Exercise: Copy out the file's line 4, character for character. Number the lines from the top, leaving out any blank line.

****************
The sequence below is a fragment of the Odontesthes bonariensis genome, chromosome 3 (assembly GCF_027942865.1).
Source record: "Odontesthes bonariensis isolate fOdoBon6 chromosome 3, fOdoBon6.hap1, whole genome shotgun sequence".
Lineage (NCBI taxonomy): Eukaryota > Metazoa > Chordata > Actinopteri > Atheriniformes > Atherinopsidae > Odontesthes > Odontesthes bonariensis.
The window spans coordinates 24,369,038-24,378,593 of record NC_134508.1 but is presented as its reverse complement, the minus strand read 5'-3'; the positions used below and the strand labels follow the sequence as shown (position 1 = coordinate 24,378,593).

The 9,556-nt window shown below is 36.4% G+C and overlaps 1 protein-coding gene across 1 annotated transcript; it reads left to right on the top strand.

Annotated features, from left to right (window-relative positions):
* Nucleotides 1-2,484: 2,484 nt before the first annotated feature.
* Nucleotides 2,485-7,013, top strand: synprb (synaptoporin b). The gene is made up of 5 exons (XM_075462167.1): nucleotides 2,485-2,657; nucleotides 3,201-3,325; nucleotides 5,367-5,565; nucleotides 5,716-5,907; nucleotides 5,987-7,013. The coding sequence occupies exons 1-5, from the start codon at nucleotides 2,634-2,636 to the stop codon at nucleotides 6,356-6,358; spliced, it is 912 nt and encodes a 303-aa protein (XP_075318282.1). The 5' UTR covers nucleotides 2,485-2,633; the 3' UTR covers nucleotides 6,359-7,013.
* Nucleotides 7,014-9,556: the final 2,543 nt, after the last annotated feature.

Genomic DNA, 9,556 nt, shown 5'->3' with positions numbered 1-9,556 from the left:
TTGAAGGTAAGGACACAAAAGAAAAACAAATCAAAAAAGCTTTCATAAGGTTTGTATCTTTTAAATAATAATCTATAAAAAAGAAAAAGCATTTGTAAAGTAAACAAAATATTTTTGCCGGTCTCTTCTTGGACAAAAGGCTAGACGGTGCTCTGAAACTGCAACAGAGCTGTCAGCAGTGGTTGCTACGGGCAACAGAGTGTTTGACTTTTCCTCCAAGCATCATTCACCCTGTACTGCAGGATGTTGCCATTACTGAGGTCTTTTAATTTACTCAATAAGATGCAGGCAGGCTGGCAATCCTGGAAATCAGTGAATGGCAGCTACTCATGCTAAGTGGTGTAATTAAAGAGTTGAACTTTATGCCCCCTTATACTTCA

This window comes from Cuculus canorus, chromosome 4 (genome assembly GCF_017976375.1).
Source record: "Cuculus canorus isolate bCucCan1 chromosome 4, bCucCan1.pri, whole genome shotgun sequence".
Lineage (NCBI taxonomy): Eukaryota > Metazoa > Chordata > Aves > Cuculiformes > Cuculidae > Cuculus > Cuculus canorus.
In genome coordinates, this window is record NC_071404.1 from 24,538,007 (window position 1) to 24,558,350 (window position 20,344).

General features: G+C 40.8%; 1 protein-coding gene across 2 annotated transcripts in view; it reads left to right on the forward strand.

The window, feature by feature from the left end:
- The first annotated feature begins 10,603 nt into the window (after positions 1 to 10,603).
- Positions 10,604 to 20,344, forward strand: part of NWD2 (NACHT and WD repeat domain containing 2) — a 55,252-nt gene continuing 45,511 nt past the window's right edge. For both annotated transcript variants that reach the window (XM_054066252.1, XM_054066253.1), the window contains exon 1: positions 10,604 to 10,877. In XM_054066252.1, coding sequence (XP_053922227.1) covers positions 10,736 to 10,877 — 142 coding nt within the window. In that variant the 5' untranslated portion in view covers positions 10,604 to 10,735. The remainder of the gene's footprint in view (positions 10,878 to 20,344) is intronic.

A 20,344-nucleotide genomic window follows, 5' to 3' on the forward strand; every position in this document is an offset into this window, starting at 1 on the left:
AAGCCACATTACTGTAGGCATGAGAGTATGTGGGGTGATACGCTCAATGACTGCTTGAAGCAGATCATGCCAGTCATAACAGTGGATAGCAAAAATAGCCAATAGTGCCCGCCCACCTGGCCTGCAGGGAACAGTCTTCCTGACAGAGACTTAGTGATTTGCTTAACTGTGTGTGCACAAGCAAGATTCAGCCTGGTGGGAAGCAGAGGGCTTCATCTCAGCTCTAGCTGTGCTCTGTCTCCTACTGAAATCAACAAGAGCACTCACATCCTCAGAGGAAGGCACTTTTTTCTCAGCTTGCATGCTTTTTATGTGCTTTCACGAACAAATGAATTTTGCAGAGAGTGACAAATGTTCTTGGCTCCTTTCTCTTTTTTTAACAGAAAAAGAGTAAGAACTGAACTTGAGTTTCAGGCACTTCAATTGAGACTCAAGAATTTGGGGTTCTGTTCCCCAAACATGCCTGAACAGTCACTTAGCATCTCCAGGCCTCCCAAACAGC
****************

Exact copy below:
The window spans coordinates 24,369,038-24,378,593 of record NC_134508.1 but is presented as its reverse complement, the minus strand read 5'-3'; the positions used below and the strand labels follow the sequence as shown (position 1 = coordinate 24,378,593).